I’ve been spending a lot of time in the last few weeks thinking about the basics of presentations combined with how you get the positioning and messaging for your product right. To help I’ve been reading Jack Trout‘s In Search of the Obvious, a marketing book which is all about making sure you focus your strategy on what is simple and obvious rather than clever and ingenious. We are bombarded by clever and entertaining advertising these days, but does it really sell the product? I’ll do a review of the book here shortly, but it’s good.
So two things jumped out at me this week. The first was a section in Trout’s book about the proverb “A picture paints a thousand words”. The second was a post highlighted to me by @solobasssteve from Mike Smith – “Narrative is important in technical presentations”. It reminded me telling a story is important in any presentation. Trout, on page 129-131 of the book suggests that actually, the ear is more important than the eye in picking up the message, and that this saying from Confucius is a popular but misguided preconception most of us, particularly in marketing, have. He rightly points out that if you took away the words or sound from most print or TV adverts, you wouldn’t know what was going on, but if you just left the words or sound alone you would probably get the message. That’s not to diminish the power of a good visual to support your case, but he has a point. He amplifies the point with some analysis of past positioning programmes, none of which were exclusively visual, and by saying they went back to the original Chinese characters and found that a better translation was “A picture is worth a thousand pieces of gold”, not words!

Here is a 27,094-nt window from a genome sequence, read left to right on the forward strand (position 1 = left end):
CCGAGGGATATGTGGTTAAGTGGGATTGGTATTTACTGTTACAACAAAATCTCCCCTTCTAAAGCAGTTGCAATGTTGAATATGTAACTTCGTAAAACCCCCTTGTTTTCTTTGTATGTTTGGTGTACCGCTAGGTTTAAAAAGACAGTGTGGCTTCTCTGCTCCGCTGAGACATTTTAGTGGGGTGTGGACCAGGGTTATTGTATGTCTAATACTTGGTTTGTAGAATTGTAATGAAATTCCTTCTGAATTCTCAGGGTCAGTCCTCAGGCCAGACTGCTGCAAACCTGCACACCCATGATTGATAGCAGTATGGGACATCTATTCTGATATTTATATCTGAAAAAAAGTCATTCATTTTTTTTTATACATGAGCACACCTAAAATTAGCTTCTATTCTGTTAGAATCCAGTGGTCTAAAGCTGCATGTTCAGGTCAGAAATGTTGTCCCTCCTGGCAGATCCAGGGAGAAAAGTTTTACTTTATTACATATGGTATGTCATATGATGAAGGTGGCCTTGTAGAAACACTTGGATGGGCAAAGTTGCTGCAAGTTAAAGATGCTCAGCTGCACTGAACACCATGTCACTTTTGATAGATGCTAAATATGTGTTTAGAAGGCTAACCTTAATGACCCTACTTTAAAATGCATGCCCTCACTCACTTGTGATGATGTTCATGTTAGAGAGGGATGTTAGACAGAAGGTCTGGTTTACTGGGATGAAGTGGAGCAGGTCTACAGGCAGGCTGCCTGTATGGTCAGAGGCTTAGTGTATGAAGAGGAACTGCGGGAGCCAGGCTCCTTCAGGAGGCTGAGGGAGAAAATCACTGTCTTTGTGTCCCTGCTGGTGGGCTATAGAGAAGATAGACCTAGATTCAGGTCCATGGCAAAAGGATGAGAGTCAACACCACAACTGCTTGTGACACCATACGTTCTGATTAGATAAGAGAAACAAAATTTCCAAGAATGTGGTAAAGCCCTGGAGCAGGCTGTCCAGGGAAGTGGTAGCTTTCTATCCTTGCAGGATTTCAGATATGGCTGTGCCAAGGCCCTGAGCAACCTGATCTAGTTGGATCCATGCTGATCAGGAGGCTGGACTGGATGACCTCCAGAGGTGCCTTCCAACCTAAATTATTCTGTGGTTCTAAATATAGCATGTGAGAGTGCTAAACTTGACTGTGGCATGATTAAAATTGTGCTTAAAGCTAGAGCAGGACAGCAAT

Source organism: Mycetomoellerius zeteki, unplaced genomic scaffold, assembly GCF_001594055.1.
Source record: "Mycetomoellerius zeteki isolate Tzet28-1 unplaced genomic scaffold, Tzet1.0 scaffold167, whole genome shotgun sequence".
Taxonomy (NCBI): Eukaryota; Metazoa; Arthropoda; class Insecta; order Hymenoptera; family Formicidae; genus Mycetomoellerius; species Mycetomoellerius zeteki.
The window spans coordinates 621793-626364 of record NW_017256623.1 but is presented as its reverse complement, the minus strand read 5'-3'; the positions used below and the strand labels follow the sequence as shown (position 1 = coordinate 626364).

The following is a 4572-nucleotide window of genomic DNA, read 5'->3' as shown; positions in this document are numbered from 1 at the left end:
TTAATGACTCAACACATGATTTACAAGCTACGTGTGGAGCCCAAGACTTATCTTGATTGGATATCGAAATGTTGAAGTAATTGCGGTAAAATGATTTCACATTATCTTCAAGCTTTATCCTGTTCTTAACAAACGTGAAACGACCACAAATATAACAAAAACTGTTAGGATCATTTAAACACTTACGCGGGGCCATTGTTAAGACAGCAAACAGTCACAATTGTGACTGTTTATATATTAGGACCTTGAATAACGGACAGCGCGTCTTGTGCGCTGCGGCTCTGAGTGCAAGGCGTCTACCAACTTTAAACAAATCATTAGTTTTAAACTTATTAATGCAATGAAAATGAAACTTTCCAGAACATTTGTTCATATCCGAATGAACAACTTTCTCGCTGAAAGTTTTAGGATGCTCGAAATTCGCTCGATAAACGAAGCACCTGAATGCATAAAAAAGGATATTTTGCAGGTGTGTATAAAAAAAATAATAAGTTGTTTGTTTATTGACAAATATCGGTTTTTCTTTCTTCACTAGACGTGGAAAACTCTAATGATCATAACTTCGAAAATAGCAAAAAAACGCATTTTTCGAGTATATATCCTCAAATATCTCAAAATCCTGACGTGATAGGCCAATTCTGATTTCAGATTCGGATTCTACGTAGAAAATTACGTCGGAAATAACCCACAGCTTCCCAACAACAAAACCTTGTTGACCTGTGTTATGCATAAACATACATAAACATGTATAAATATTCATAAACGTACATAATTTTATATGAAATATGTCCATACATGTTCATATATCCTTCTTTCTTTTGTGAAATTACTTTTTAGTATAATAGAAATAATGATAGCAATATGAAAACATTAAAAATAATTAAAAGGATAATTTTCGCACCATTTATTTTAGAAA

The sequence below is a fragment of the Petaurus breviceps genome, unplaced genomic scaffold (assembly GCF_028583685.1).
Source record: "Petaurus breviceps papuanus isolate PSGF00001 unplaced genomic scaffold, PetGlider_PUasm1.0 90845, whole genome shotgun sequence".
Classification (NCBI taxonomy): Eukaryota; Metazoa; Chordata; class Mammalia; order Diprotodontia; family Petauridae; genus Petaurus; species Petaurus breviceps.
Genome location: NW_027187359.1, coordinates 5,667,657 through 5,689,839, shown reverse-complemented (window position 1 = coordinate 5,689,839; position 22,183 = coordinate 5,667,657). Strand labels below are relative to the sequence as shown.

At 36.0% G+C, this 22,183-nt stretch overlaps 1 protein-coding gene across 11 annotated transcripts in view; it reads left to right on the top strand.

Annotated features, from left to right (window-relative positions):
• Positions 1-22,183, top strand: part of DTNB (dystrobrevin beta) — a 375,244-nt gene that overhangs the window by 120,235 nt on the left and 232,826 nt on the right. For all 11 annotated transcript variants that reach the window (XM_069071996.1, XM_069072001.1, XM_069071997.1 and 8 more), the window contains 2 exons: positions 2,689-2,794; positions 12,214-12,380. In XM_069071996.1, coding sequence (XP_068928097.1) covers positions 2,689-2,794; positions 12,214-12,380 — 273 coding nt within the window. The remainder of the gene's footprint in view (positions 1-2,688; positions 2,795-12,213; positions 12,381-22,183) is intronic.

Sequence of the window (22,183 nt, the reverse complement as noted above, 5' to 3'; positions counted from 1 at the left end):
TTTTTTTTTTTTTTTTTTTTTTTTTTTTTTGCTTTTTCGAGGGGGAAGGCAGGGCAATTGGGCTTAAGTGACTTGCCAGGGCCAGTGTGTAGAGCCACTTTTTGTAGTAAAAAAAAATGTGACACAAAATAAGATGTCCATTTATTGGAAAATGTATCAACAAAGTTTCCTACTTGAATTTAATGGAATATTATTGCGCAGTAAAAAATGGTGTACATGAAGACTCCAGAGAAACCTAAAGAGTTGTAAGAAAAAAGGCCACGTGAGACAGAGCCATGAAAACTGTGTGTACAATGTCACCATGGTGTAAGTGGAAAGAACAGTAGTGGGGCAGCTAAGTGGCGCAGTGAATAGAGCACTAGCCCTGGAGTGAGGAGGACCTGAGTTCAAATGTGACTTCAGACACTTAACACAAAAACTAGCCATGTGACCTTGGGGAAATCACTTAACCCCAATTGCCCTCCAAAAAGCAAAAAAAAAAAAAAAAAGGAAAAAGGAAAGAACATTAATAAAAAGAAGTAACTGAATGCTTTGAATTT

Now that’s a great revision of the message, but I decided I wanted some corroboration and a good link for this post, so I started Googling to find any further references. Well, confusingly, I couldn’t find the saying amongst any of the lists of Confucius quotations. Then I found the Wikipedia entry which says:
“It is believed that the modern use of the phrase stems from an article by Fred R. Barnard in the advertising trade journal Printers’ Ink, promoting the use of images in advertisements that appeared on the sides of streetcars. The December 8, 1921 issue carries an ad entitled, “One Look is Worth A Thousand Words.”
Another ad by Barnard appears in the March 10, 1927 issue with the phrase “One Picture is Worth Ten Thousand Words,” where it is labelled a Chinese proverb (畫意能達萬言). The Home Book of Proverbs, Maxims, and Familiar Phrases quotes Barnard as saying he called it “a Chinese proverb, so that people would take it seriously.” Soon after, the proverb would become popularly attributed to Confucius.”
The irony that this was actually a marketing slogan to begin, complete with a fabricated narrative history to provide authenticity is priceless. I now expect Stephen Fry to use this in an upcoming QI, but this popular myth amplifies the two points. Actually, when it comes down to it, the words are the message, and they can be amplified by a good supporting, narrative story.
(Follow on post, coming shortly, will be about the blueprint for a successful presentation.)